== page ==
There are several possible solutions. Jeff Cooper tended to put “saw-handled”, almost free pistol type grips on Ruger Blackhawks to essentially lock the revolver in a straight line, much as in Olympic bullseye slow-fire competition. This makes it nearly impossible to thumb-cock the revolver with the shooting hand; it must be cocked with the opposite thumb. Since Cooper was intending the revolver for slow fire, very precise shooting in the hunting field with a two-hand grip, this wasn’t a problem for him.
Keith intended the revolver for both long-range precision shooting and very rapid fire at close range for defense. As such, it had to be able to rotate backward in the grip. This allowed him to curl his thumb over the hammer spur as it “came back”, and when he snapped it back down into line, the hammer was automatically recocked; it literally “stood still” while the revolver rotated downward and away from it.
According to Keith, this was the “secret” of the high rate of accurate revolver fire of such frontier “pistoleers” as Doc Holliday, etc. They didn’t “fan” the single-action revolver, they simply used its own physics to aid in speeding up the recocking process.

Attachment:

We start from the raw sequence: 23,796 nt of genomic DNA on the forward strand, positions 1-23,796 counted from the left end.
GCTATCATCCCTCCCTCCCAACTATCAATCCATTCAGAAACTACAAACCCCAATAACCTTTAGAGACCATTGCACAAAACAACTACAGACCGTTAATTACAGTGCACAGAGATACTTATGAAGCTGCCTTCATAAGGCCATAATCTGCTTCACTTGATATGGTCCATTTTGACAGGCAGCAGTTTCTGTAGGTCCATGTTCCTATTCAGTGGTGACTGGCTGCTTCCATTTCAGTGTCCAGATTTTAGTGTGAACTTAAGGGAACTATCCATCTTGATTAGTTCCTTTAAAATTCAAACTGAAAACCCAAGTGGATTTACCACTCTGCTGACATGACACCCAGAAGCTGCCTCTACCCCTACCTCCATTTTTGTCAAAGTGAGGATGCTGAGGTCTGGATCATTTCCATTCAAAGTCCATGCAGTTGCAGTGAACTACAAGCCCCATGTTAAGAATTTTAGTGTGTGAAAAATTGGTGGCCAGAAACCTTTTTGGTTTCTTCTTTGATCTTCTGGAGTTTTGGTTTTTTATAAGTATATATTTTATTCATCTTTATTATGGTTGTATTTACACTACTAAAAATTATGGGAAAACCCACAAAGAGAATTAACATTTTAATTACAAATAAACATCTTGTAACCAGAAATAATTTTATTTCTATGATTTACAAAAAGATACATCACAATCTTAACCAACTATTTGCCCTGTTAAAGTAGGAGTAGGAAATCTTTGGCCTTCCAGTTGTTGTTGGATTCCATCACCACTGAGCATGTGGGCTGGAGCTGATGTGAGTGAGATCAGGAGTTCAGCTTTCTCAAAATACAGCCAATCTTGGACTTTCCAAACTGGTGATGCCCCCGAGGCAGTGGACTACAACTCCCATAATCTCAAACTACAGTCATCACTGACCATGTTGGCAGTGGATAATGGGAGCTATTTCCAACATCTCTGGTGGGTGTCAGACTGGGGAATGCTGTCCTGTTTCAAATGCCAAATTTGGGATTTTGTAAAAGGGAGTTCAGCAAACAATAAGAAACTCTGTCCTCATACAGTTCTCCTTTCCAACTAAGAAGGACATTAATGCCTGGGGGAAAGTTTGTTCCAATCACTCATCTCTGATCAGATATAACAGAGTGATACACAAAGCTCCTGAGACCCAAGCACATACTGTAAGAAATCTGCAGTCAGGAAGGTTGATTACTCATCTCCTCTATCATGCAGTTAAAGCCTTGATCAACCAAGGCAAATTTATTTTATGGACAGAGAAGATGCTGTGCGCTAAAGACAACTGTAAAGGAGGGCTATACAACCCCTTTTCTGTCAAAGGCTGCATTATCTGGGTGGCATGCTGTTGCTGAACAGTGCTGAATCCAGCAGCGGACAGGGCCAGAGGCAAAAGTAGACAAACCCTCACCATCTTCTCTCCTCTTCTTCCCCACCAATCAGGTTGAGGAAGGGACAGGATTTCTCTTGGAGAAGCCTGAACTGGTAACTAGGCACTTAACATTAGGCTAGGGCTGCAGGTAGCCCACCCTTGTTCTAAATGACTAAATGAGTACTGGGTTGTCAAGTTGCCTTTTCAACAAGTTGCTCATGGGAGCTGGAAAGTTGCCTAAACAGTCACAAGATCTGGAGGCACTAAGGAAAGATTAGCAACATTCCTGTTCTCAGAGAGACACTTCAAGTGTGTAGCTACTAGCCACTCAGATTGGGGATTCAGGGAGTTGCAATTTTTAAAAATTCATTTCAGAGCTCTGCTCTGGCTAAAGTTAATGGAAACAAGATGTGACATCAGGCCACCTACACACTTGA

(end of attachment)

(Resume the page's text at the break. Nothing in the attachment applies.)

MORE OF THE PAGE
Note that with the exception of the Russian Model, Smith & Wesson single-actions such as the American and Schofield had the same sort of curved backstrap as the Colt. They were intended for the same sort of rapid-fire drill. The Grand Duke Alexei & Co. were more interested in European-style shooting, which was very formalized, and considerably slower than the American method. Hence the prawl on the Russian backstrap at the top.
To prevent horizontal rotation, some sort of purchase was required on the grips by Keith’s method, as the backstrap had to be kept smooth and curved. The carved grip provided a firm contact, and did not impede the vertical rotation as, for instance, modern neoprene grips that cover the backstrap do.
Probably the ideal setup for a modern single action with the Keith theories in mind wold be Pachmayr-type high-durometer neoprene grips that did not cover the backstrap. But while they would be “ugly but purposeful” as Cooper observed, they would be far less elegant than Keith’s carved ivory.
The cause of changing cylinder axis pin retainer and mainspring should be interesting since original production parts being more practical and reliable.